Erlang, 180 bytes, 11 versions, score 16.36

20-length([A||A<-[schedulers,c_compiler_used,cpu_topology,snifs,dynamic_trace,port_count,nif_version,end_time,max_heap_size,atom_count],{'EXIT',_}<-[catch erlang:system_info(A)]]).

With indentation and line breaks:

20-length([A||A<-
                  [schedulers,
                   c_compiler_used,
                   cpu_topology,
                   snifs,
                   dynamic_trace,
                   port_count,
                   nif_version,
                   end_time,
                   max_heap_size,
                   atom_count],
              {'EXIT',_}<-[catch erlang:system_info(A)]]).

Tested on one minor release of each major version since 10:

  • R10B-9
  • R11B-5
  • R12B-5
  • R13B04
  • R14B04
  • R15B03
  • R16B03
  • 17.5.6.2
  • 18.2.1
  • 19.2
  • 20.0

The idea is that every major release has added at least one new allowable argument for the function erlang:system_info, so let's try the ones in the list, count how many of them fail, and subtract the number of failures from 20, which is the current version.

\$\endgroup\$
3
\$\begingroup\$

Julia 0.4, 0.5, 46 bytes, score 22

f(::ASCIIString)=.4
f(::String)=.5
f()=f("")

Julia has changed the type name of the concrete and abstract String types in many versions.

This code in particular take advantage of:

Julia 0.4:

  • Concrete is ASCIIString,
  • Abstract is officially AbstractString,
  • Abstract has deprecated alias to String.
  • Concrete is most specific than abstract so it wins dispatch

Julia 0.5:

  • Concrete is officially String,
  • Concrete has deprecated alias to ASCIIString,
  • Abstract is AbstractString, (though that doesn't matter here)
  • As two methods have been defined for the concrete string type, the latter over-writes the former.

See also my newer more effective solution based on different principles

\$\endgroup\$
3
\$\begingroup\$

Japt (1 & 2), 8 6 / 2 = 4 3

'1r\S2

Test v1  |  Test v2

  • 2 bytes saved thanks to Oliver

Explanation

Prior to v2, Japt used a customised RegEx syntax, so we can take advantage of that.

'1

The number 1 as a string.

 r  2

Replace (r) the below with a 2.

\S

Japt 2 sees this as the RegEx /\S/g, which matches the 1. Japt 1 ignores the \ escape character and just sees the S, which is the Japt constant for a space character and, obviously, doesn't match the 1.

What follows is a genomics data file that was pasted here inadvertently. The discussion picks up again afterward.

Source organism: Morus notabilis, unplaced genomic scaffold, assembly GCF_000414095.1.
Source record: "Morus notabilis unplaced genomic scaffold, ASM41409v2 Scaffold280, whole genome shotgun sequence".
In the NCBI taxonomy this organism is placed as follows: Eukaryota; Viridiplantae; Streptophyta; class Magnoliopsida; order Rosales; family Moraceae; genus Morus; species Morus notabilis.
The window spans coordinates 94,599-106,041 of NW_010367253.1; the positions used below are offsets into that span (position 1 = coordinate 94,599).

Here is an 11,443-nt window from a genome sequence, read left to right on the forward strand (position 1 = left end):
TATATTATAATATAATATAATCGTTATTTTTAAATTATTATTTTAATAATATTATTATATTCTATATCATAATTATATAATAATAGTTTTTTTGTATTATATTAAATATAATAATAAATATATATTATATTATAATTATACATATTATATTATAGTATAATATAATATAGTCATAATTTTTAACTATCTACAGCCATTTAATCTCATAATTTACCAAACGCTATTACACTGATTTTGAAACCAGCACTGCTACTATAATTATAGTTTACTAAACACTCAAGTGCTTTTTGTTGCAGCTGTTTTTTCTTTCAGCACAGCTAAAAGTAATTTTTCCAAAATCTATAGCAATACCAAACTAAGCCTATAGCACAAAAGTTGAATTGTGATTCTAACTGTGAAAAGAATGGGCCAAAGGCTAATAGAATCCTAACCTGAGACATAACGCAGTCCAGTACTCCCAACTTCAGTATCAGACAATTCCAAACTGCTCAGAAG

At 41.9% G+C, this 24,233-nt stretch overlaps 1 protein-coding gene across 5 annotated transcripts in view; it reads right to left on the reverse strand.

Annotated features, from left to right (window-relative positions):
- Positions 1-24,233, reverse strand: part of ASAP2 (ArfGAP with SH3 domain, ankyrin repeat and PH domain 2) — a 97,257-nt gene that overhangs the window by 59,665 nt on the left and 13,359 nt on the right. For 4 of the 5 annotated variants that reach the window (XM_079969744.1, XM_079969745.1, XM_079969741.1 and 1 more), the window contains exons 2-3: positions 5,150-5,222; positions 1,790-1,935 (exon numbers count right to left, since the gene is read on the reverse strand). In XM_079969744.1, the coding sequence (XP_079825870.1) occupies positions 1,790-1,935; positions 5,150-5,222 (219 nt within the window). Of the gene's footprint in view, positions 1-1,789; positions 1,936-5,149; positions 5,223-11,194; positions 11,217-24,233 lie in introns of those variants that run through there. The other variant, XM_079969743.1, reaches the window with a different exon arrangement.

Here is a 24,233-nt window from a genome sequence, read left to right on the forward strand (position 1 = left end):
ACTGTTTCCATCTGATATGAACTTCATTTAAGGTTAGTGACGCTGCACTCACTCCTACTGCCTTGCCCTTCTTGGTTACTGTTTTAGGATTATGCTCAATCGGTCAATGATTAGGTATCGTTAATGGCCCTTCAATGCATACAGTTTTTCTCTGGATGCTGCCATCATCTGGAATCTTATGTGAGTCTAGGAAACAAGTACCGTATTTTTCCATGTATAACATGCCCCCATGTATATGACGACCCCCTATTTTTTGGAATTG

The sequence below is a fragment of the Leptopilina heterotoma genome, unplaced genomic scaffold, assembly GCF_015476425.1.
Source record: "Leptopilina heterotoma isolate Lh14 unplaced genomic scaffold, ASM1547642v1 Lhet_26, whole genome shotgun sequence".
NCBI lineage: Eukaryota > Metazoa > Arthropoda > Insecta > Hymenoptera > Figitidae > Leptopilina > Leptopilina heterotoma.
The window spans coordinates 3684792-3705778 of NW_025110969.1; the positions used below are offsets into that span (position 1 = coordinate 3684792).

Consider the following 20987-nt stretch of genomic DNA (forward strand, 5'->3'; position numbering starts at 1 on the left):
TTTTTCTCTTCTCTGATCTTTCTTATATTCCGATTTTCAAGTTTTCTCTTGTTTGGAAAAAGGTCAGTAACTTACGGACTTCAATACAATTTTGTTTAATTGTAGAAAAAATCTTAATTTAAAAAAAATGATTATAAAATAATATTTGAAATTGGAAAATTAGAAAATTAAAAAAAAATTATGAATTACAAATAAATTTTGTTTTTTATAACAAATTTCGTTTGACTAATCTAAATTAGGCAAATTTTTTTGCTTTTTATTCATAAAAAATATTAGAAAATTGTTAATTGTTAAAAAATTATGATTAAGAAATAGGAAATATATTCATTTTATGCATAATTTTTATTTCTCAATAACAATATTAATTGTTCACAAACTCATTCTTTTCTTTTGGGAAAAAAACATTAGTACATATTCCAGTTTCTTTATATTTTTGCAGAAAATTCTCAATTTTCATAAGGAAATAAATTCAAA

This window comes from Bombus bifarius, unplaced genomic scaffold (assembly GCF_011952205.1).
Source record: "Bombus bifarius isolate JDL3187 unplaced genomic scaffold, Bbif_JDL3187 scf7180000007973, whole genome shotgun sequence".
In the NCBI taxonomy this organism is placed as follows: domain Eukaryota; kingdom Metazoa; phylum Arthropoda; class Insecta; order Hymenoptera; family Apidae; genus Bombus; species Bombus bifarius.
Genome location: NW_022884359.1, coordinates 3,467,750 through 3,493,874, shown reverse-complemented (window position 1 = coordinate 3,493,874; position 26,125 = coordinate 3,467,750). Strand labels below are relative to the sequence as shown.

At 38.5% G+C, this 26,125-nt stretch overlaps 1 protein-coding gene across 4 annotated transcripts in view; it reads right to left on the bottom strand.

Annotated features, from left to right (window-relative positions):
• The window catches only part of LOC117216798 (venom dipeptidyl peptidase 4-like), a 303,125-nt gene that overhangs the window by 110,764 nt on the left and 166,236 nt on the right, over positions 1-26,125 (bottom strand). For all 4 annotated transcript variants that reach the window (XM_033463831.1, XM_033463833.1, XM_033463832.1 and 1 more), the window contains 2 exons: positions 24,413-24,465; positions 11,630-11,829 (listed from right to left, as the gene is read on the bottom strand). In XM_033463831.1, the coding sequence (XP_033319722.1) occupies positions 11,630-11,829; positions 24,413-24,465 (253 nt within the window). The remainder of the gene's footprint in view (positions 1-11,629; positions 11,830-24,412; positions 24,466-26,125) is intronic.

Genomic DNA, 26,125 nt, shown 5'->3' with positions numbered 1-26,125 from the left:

\$\endgroup\$
3
\$\begingroup\$

Befunge, score = 3.5

7 bytes, 2 versions

"]"'b.@

Try it online in Befunge-93
Try it online in Befunge-98

"]" is a string literal in both versions, pushing 93 (the ASCII value of [) onto the stack. 'b is a character literal in Befunge-98, pushing 98 (the ASCII value of b), but those are invalid instructions in Befunge-93, so they are simply ignored. We thus end with 93 on the top of the stack in Befunge-93 and 98 in Befunge-98. .@ writes out the value at the top of the stack and then exits.

\$\endgroup\$
  • \$\begingroup\$ ]".@.b' or ]g.@.b' also work \$\endgroup\$ – MildlyMilquetoast Nov 9 '17 at 22:24
3
\$\begingroup\$

Ruby 1.x (<1.9) and 2.x, 10 8 bytes, score = 4

$><<?2%7

Try it:

This works by exploiting the different behaviors of ?x between Ruby 1.x and 2.x. In Ruby 1.x, ?A (for example) returns 65 (the ASCII value of the character A), but in Ruby 2.0 it returns the one-character string "A".

The code above is equivalent to this:

val = ?2
$> << val % 7

In Ruby 1.x (<1.9), the value of val is 50 (the ASCII value of the character 2), a Fixnum. Fixnum#% is the modulo operator, so 50 % 7 returns 1.

In Ruby 2.x, val is the string "2". String#% is an infix version of sprintf, so "2" % 7 is equivalent to sprintf("2", 7), where "2" is the format string. Since the format string doesn't contain any format sequences (e.g. %d), subsequent arguments are discarded and "2" is returned.

Finally, $> is an alias for $stdout, so $> << ... prints the result.

\$\endgroup\$
  • 1
    \$\begingroup\$ Ooh, nice! I was trying to do something like ?A==66?1:2 before I came across your answer \$\endgroup\$ – Piccolo Aug 8 '18 at 1:39
3
\$\begingroup\$

Python 2 and Python 3, 36 34 bytes, score 18 17

print(str(hash(float('-inf')))[1])

In Python 2, the hash of negative infinity is -271828 but in Python 3 it's -314159. Edit: Saved 2 bytes, 1 point of score, thanks to @ArBo.

\$\endgroup\$
  • \$\begingroup\$ squints Is this a deliberate e vs pi thing? \$\endgroup\$ – Jo King May 21 at 12:37
  • \$\begingroup\$ @JoKing Yes; apparently when hash was first fixed to work on floating-point infinities the relevant developer used pi*1e5 and e*-1e5 as the hash values. At some point in Python 3 the has value for negative infinity got changed to be the negation of the hash value for infinity. \$\endgroup\$ – Neil May 21 at 12:48
2
\$\begingroup\$

Python 3, Python 2, score 17.5

(35 bytes, 2 versions)

try:exec("print 2")
except:print(3)

Python 2, 35 bytes

Try it online!

Python 3, 35 bytes

Try it online!

Saved 5 bytes thanks to ETHproductions

Not a good code golf answer, but a massive change!

\$\endgroup\$
  • \$\begingroup\$ Hmm, can you put each statement on the previous line? I.e try:exec("print 2")\nexcept:print(3) \$\endgroup\$ – ETHproductions Aug 16 '17 at 14:52
  • \$\begingroup\$ @ETHproductions thanks! I didn't expect to win, thus I was a bit distracted. I mainly wanted to focus on the massive change between Python 2 and 3. \$\endgroup\$ – jferard Aug 16 '17 at 14:59